In the short term, TikTok is pulling eyeballs and ad spend away from older social media companies; in the long term, it represents an existential threat to any social media app that doesn’t stay fresh and relevant enough to keep users engaged. 

TikTok is a subsidiary of ByteDance, a private Chinese company.

Exposed ETFs 

The plethora of headwinds is likely to keep the Communication Services Select Sector SPDR Fund (XLC), or any ETF that holds large positions in ad-related companies, depressed in the short term. Investors with a longer-term view might see the pullback as an opportunity, especially if they believe the ad headwinds will eventually abate and the companies that dominate these ETFs like Meta can effectively thwart the TikTok threat.

In addition to XLC, funds like the Global X Social Media ETF (SOCL), the Roundhill Ball Metaverse ETF (METV) and the Invesco Dynamic Media ETF (PBS) have heavy allocations to Meta and some of the other ad-based businesses. 

SOCL provides broad-based exposure to social media stocks, including Chinese companies like Tencent and Baidu, but of course, it doesn’t include TikTok owner ByteDance, which is a private company.

METV also has decent exposure to social media stocks, including a 6% weighting in META and a 3% weighting in Snap, but its companies have more diversified revenue streams. Top holdings include Roblox, Nvidia, Apple and Microsoft.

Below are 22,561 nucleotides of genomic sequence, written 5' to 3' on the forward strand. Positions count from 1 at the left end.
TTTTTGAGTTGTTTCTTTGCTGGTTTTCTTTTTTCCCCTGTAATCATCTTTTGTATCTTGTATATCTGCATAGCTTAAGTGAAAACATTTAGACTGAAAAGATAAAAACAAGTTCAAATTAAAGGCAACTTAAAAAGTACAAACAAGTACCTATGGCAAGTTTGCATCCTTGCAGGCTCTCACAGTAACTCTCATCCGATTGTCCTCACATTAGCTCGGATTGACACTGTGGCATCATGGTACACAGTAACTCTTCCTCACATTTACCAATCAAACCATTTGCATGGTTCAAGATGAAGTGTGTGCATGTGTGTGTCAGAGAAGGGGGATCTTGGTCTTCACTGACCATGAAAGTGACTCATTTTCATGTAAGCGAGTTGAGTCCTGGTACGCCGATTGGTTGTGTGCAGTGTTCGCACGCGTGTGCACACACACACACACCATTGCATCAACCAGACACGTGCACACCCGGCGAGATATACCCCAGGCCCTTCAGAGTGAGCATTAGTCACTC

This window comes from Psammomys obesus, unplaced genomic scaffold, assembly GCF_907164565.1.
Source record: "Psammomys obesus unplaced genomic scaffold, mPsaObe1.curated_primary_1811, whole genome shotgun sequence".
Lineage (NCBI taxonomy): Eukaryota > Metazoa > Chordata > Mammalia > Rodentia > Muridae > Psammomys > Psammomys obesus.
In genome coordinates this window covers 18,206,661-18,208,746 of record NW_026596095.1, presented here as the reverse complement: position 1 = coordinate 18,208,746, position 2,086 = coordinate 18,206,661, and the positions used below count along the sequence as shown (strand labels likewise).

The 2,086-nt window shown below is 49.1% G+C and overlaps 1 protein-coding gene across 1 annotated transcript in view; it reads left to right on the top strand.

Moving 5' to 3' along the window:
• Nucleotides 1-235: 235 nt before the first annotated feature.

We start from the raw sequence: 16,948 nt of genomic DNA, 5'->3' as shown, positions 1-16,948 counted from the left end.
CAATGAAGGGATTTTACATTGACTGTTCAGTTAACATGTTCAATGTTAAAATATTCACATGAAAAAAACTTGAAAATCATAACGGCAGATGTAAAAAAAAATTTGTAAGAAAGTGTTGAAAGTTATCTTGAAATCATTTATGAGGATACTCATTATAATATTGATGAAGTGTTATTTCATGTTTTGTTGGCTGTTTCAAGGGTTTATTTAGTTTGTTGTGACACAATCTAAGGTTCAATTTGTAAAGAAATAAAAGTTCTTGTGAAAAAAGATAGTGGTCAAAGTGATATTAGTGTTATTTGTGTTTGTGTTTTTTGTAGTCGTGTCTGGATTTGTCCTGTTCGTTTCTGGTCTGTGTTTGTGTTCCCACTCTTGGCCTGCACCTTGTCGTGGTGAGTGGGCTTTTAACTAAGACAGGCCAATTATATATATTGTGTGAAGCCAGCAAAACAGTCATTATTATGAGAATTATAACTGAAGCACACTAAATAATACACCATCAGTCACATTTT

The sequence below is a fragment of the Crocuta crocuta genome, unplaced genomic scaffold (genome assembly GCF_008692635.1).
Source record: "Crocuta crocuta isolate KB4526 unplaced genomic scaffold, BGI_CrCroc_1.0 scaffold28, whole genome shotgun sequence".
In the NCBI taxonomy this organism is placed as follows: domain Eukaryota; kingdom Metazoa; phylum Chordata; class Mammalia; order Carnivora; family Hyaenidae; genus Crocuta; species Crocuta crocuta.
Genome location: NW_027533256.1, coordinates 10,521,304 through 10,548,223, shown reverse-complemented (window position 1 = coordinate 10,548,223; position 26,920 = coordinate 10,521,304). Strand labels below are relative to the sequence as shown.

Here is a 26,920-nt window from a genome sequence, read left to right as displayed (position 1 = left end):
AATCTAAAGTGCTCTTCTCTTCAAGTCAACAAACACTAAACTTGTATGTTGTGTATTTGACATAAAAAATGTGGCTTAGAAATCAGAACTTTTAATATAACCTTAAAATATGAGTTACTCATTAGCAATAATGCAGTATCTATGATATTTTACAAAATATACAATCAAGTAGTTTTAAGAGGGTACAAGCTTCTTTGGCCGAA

Finally, PBS tracks an index of U.S. media stocks, including traditional media and social media names. In addition to Twitter and Meta, top holdings include Netflix Inc., Walt Disney Co. and Scholastic Corp. 

On a year-to-date basis, SOCL is lower by 39.2%, METV is down by 40.8% and PBS has lost 26.5%. 

Pinterest Inc. reported a 9% revenue increase in the second quarter on Monday after market close compared with a year ago, while still citing "the uncertainty facing our advertisers." PINS has a 5% weighting in SOCL. The company guided to mid-single-digit growth in revenues for the third quarter, which was enough to exceed investors' depressed expectations. The stock jumped 20% in after-hours trading. 


Follow Sumit Roy on Twitter @sumitroy2    

Sumit Roy is the senior ETF analyst for, where he has worked for 13 years. He creates a variety of content for the platform, including news articles, analysis pieces, videos and podcasts.

Before joining, Sumit was the managing editor and commodities analyst for Hard Assets Investor. In those roles, he was responsible for most of the operations of HAI, a website dedicated to education about commodities investing.

Though he still closely follows the commodities beat, Sumit covers a much broader assortment of topics for, with a particular focus on stock and bond exchange-traded funds.

He is the host of’s Talk ETFs, a popular video series that features weekly interviews with thought leaders in the ETF industry. Sumit is also co-host of Exchange Traded Fridays,’s weekly podcast series.

He lives in the San Francisco Bay Area, where he enjoys climbing the city’s steep hills, playing chess and snowboarding in Lake Tahoe.